ATLANTA -- Braves general manager John Coppolella couldn't quite make his end-of-the-year wish come true -- to acquire Chris Archer as a Christmas present. But that doesn't mean he won't continue weighing the possibility of trading for either Archer or Jose Quintana before the upcoming season begins.
The Braves have already significantly altered their rotation, and they are not comfortable with the Rays' current asking price for Archer or what the White Sox are seeking for Quintana. So it might be easy to assume neither of these pitchers will be in Atlanta's rotation at the start of the season. But in order to do so, you must also ignore the reality that it has never been wise to make assumptions about what the always aggressive Coppolella might do.
Though neither Quintana nor Archer would provide the Braves the ace they sought during their early and brief pursuit of Chris Sale, both can legitimately be described as front-line starters with attractive contracts.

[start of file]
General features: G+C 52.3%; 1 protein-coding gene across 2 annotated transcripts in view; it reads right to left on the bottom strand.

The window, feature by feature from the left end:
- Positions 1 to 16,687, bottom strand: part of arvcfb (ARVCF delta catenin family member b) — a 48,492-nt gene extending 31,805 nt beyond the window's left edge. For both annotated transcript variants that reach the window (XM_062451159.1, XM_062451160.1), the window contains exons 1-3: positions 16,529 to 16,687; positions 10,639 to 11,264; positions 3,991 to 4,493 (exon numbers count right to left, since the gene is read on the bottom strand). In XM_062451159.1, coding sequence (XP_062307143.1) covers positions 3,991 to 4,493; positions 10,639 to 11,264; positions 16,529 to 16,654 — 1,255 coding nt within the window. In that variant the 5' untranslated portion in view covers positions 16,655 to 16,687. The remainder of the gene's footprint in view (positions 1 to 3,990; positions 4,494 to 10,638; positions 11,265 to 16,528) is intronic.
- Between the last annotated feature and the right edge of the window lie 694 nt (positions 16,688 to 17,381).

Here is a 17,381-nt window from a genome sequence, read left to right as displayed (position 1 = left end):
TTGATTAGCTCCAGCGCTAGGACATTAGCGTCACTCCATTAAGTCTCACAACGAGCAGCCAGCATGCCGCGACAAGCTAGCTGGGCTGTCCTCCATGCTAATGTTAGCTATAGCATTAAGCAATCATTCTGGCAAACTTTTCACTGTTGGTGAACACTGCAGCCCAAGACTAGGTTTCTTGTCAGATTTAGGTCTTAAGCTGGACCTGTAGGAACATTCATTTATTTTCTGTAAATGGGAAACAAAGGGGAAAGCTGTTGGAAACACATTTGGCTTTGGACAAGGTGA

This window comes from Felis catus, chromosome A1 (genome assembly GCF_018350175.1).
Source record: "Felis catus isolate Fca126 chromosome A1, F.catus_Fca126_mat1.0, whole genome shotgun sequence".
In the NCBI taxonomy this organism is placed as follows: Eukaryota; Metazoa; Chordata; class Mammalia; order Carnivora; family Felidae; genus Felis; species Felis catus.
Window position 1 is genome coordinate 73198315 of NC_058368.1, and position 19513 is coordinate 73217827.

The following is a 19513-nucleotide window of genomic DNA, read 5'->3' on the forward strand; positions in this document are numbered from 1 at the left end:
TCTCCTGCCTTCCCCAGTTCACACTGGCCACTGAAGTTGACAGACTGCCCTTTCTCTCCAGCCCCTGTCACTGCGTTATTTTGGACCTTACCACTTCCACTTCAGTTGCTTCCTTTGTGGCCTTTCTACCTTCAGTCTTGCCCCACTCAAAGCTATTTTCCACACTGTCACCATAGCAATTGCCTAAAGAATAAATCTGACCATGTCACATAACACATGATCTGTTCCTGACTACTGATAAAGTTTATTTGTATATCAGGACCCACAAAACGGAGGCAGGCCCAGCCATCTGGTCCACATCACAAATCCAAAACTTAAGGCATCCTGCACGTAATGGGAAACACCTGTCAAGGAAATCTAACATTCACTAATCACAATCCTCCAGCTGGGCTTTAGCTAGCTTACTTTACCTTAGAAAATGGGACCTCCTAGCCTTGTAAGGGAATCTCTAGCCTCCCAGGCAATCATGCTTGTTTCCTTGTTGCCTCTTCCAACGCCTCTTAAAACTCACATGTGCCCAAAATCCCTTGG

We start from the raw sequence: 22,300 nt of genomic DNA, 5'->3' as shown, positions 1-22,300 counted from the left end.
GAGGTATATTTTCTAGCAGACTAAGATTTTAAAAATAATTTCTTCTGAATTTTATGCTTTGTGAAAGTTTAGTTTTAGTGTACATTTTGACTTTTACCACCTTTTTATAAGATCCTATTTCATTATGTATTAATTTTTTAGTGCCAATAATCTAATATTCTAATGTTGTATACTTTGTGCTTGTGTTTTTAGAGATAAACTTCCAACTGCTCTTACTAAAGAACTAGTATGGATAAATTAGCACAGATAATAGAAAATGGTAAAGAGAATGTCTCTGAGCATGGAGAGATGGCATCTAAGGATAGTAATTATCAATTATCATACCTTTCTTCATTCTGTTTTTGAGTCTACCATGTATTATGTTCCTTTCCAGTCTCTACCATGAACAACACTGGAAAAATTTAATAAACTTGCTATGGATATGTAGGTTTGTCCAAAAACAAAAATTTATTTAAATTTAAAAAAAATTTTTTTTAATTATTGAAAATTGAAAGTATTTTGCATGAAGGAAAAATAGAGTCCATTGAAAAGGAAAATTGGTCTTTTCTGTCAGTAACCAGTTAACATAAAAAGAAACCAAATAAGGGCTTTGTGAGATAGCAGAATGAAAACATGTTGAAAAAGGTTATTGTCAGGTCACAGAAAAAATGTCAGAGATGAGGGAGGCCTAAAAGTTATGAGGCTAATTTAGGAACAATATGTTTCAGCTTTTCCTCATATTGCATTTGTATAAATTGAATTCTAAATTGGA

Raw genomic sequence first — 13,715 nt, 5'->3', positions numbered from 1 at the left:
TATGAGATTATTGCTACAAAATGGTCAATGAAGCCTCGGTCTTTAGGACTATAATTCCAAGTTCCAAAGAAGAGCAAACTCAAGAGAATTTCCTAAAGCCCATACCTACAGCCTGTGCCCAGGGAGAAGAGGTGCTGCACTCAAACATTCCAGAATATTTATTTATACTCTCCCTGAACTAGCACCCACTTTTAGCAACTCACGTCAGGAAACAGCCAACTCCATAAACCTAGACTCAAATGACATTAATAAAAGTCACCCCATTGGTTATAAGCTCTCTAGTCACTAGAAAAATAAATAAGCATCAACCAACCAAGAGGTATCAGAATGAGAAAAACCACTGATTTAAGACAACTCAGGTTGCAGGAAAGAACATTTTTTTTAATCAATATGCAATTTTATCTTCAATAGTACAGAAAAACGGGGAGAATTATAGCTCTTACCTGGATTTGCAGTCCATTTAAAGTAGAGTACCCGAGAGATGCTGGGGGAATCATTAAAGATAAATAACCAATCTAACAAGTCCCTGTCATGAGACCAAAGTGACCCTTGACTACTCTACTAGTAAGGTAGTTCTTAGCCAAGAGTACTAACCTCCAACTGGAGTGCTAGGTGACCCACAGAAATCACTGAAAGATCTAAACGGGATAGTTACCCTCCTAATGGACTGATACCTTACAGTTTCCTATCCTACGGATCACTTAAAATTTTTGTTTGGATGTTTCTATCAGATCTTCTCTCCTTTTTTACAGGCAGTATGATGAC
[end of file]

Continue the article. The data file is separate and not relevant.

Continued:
Quintana has made at least 32 starts each of the past four seasons, totaling 129. His 3.35 ERA in that span ranks 21st among all qualified Major League starters and seventh among all left-handers. Accounting for the two option years in the 27-year-old's contract, he would be owed an average of $9.21 million over the next four seasons.
Archer has totaled the third-most strikeouts over the past two seasons (trailing only Max Scherzer and Sale) and despite being damaged by the long ball more frequently this past year, he has posted a 3.52 ERA while totaling 99 starts over the past three seasons. The 28-year-old right-hander will make an average of $7.7 million over the next five seasons.
There's certainly reason to think the Astros or another pitching-hungry club with legitimate playoff hopes will feel a greater temptation to acquire Quintana or Archer. But as the Braves continue to crave both immediate and long-term rotation stability, they'll stay in the mix for Quintana or Archer. Either would boost expectations for the upcoming season while helping to anchor rotations that, over the next few years, will be enriched by some of the organization's top prospects.
Mark Bowman has covered the Braves for MLB.com since 2001. This story was not subject to the approval of Major League Baseball or its clubs.